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Public Property
Harvey Reid belongs to everyone


From FACE Magazine, Portland Maine. March 1991 by Bennie Green. Reprinted by permission.

One of the most common traps into which a person can fall is believing that there's only one way to do something. In the record business, for instance, there's the Sony conglomerate, the Warner conglomerate, the Polygram conglomerate, etc. You wanna be a star, you work toward a recording contract with one of the biggies: Wear the clothes, hire the wiseguy manager, work with the hot producer, make pretty for the video. Oh, yeah, and if you're lucky someone with more than nominal clout will embrace you, and you'll live out your days as kings or queens. But what happens to the other 99.99 percent who don't make that major label connection?

Perhaps you follow the maxim that a new way of doing things often is born from what appeared to be a deviation from the norm. Harvey Reid is one person who tossed in the towel on the star maker routine and founded his own label (Woodpecker Records) as a vehicle for himself. He then set his own touring schedule as well as his own rules for what to record, when and where. No make-up, no industry types to answer to, just music.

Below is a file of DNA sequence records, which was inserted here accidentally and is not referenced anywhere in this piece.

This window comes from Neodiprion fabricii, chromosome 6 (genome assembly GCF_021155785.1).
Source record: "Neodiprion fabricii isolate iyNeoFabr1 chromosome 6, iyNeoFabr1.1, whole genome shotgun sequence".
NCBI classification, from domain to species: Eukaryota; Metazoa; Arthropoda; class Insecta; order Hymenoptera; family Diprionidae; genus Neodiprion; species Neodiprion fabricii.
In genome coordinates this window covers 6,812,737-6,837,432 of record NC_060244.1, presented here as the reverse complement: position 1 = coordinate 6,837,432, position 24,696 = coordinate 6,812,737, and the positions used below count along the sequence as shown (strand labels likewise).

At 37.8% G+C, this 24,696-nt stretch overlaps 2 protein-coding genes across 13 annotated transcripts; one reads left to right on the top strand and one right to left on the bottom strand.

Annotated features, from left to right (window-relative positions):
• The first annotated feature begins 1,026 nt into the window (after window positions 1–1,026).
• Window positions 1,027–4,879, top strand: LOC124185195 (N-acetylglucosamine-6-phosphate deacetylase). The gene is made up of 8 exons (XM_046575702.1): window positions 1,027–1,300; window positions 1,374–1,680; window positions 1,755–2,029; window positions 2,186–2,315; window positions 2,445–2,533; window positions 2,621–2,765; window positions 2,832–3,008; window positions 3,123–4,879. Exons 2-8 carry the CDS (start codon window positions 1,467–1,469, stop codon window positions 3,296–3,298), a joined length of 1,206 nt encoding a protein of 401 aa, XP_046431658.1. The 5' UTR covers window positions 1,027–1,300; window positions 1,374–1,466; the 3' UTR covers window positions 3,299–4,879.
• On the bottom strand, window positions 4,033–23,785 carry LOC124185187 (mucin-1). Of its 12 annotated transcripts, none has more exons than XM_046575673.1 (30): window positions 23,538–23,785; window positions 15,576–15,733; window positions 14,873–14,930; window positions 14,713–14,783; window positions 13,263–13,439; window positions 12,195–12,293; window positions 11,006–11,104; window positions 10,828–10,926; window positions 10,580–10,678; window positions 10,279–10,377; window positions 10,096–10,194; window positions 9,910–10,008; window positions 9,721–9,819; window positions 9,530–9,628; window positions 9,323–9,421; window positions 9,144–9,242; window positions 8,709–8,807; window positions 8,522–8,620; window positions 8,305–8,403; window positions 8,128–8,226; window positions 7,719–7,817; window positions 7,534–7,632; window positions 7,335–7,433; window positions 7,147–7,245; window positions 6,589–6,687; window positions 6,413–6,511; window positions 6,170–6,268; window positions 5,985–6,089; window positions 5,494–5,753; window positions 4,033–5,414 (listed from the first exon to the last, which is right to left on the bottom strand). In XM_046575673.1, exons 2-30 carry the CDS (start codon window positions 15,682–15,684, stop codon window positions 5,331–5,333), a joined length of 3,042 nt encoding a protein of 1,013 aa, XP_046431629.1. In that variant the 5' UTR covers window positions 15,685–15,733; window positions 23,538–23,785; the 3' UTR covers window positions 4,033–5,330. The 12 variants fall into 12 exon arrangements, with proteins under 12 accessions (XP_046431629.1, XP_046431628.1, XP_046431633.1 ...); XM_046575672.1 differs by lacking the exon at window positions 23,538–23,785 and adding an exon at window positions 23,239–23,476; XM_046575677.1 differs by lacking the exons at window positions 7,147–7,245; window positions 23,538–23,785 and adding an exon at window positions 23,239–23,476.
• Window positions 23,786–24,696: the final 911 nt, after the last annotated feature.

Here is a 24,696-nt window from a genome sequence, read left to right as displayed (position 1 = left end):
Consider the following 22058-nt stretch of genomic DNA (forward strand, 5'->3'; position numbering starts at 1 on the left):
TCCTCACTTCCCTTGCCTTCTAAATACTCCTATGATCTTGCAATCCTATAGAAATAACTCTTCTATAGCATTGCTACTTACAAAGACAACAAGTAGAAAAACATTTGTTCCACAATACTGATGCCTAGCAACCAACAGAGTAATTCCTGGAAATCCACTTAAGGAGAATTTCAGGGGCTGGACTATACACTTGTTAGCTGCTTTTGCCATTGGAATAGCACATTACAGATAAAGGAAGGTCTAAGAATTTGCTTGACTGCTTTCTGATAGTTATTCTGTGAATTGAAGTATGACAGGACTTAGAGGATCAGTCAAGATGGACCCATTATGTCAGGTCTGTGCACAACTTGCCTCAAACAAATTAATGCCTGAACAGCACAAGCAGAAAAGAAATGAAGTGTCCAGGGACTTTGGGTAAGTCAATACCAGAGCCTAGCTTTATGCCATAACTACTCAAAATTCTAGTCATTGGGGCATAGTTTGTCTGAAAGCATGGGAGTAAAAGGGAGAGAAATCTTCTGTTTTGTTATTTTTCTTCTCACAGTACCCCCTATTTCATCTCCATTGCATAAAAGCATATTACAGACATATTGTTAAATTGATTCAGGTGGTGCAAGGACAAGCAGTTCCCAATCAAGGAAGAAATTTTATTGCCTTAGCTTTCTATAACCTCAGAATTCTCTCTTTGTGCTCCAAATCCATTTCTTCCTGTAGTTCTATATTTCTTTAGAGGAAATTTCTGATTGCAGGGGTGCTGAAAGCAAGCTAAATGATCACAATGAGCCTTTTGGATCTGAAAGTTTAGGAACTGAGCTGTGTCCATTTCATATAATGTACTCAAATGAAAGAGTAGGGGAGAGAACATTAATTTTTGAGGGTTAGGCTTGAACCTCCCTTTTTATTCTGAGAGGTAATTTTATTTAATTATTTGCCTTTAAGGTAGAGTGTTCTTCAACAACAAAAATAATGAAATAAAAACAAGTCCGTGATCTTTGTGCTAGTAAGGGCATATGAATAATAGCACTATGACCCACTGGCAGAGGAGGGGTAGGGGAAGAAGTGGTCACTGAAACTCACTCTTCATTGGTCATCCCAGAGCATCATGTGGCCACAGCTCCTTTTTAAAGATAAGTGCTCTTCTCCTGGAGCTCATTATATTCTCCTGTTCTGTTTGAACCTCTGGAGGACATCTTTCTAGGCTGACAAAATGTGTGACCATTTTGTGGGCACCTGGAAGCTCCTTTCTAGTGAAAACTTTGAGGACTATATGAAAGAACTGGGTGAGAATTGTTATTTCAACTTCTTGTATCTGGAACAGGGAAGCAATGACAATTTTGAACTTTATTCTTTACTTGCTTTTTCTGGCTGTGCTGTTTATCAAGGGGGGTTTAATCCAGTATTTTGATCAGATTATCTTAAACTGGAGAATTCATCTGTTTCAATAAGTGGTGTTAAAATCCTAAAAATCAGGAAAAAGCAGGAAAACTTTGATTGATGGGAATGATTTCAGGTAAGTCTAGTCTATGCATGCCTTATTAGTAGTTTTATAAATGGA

Actually, though, "just music" doesn't truly describe what Reid does or how he does it. Through his own method Harvey actually has moved beyond hand-to-mouth financial matters (a recent article in the Wall Street Journal quoted last year's gross at more than $100,000) and into a realm where he can be concerned with both more worldly affairs and more specific problems that directly affect him and his career, such as those that make presenting music to the people such a damnably difficult and haphazard affair. With his latest double-length CD (his sixth counting a Christmas record and an anthology), Steel Drivin' Man, Reid confronts a number of industry malpractices head-on, in not just his music but in the packaging of the record and in his attitude toward a maximum profit at the cost of diluting the folk music process.

"This is kind of an activist album for me, part of a bit of a large-scale rabble rousing that I'm starting to get involved in," says Reid. "I've always steered away from anything political, and yet this one is hitting close to home. It's one man's answer to what he considers an abuse of the public domain for individual and corporate benefit. It's not unlike the abuse of our public lands and water supplies."

Public domain is that pool of songs you seem to have heard since the day you were born, not the hits but the ditties that everyone sings in the shower or on the playground or at family gatherings. No specific person owns a song that's in the public domain, but according to Reid that group of tunes is shrinking to the benefit of the few and at the expense of many.